It was midnight, and LaMarr Woodley was preparing for the graveyard shift. Just hours after the Pittsburgh Steelers had suffered a demoralizing, late-November overtime loss to the lowly Kansas City Chiefs, the team plane touched down at Pittsburgh International Airport.
All the players were stunned, shoe-gazing and more than ready to go home and sleep off the gut-punching loss. Everyone except for Woodley, the team’s 25-year-old star linebacker.
Wasting no time, Woodley tossed his suitcase into his SUV and tore up I-80 heading north. He drove for hours, winding around the cusp of Lake Erie until the black horizon turned purple. Finally, at the break of dawn, he reached the blighted manufacturing city of Saginaw, Mich., his hometown.
People were already lining up on the windswept front lawn of the Civitan Rec Center—the free gym where Woodley spent most of his childhood. Their faces lit up when they saw their hero, who was carrying bags of household items for the approaching Thanksgiving holiday. For three hours, Woodley and other volunteers gave out napkins, plates, forks, dish detergent and other essential items to more than 500 families.
Twenty-four hours later, he was back in Pittsburgh handing out frozen turkeys at a recreation center in Hazelwood.
On the field, Woodley’s strongest asset is what pundits like to call his “motor.” Or, in non-gridiron speak, his heart. A first-time Pro Bowler in 2009, Woodley racked up 25 sacks in the past two seasons. Only four NFL players have more in that span. Yet the second-round draft pick from the University of Michigan makes less money than the backup goaltender of the Pittsburgh Penguins.
Currently in the final year of his rookie contract, worth $550K this season, Woodley had every right to join in on the NFL’s hottest summer trend—holding out of training camp for a raise. The Tennessee Titans’ stud running back Chris Johnson did it. Even $100 million man Albert Haynesworth was a no-show at the Washington Redskins’ mini-camp because of hurt feelings over trade rumors.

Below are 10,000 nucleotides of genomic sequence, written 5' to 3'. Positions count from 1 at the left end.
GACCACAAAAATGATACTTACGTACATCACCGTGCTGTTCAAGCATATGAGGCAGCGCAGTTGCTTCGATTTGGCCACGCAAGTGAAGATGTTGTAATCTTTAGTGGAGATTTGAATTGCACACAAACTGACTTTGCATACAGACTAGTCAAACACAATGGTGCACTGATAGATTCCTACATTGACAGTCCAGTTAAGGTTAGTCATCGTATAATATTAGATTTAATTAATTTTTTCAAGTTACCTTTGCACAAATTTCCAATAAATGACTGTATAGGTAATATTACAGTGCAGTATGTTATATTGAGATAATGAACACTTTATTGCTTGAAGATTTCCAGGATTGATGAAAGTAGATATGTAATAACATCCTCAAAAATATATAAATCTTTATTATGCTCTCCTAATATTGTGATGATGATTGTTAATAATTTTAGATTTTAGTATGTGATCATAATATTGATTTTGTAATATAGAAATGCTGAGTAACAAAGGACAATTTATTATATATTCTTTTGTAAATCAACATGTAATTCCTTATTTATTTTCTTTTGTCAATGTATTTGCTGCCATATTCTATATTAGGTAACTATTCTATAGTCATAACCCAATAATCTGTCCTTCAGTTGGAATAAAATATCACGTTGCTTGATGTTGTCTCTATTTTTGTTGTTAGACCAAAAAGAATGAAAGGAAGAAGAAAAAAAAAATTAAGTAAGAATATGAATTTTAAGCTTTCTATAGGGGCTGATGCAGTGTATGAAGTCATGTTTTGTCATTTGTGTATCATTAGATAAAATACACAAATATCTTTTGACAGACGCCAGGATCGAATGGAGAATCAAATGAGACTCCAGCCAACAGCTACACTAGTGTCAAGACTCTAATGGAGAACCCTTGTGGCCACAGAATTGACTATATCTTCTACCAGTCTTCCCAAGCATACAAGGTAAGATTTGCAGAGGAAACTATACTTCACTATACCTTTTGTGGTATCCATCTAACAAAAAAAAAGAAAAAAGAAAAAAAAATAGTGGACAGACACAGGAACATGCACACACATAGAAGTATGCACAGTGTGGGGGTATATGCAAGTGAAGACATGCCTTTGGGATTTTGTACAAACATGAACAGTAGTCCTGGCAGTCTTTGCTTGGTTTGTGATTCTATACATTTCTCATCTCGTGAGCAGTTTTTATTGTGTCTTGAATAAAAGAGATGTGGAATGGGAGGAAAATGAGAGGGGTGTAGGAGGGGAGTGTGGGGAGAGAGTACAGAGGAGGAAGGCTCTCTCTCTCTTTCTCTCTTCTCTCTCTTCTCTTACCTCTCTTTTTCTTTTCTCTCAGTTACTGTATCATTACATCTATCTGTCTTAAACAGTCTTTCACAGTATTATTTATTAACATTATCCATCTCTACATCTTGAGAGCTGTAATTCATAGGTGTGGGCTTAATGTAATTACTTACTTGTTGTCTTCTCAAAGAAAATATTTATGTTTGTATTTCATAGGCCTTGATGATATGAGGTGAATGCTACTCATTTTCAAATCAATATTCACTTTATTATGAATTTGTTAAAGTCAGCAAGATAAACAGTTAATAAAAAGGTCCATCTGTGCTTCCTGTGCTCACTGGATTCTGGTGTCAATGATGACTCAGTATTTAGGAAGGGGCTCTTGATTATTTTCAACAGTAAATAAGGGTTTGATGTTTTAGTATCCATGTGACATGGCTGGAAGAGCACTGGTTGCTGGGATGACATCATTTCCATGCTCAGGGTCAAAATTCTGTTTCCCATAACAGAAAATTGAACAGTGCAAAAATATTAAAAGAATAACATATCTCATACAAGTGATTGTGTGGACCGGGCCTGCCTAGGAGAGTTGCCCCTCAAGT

But when the Steelers opened the doors of their South Side training facility for optional team workouts in May, there was Woodley, crushing tackling dummies in the pouring rain when he could have been at home relaxing on a “Dora the Explorer” marathon with his 2-year-old daughter, Gabrielle.
At times, Woodley’s immense strength and anticipation on the field make him look like a man among boys. The same could be said about his humility and class in a league that has been sullied by tawdry Tweets, lavatorial lasciviousness and camera-phone preening. But at the Boys & Girls Club in Wilkinsburg, where Woodley also volunteers, he’s just one of the kids.
“I was there when LaMarr first showed up at the club, and it was like magic,” says Mike Hepler, president and CEO of the Boys & Girls Club of Western Pennsylvania. “He spent at least four hours playing ping-pong, basketball and pool with the kids. Later that day, I went downstairs where everyone was having snacks, and there was LaMarr eating a big bowl of tuna fish like all the other kids.”
But that’s not Hepler’s favorite Woodley story. When Woodley first arrived at the club, he was submerged in a sea of excited kids who were far from awe-struck, Hepler recalls. A little girl came running up to the 265-pound linebacker with her hand raised to the sky. “Mister LaMarr,” she said, “do you have a girlfriend?” Woodley disarmed her with his warm smile, but then it was the boys’ turn to grill him. “Mister LaMarr,” one kid piped up, “how much money do you make?”
Woodley thought about it for a few seconds, then said, “Enough.”
What a refreshing answer.
If there is one man who deserves mega-money from the Steelers, it’s Woodley. After all, he has a knack for paying it back in spades.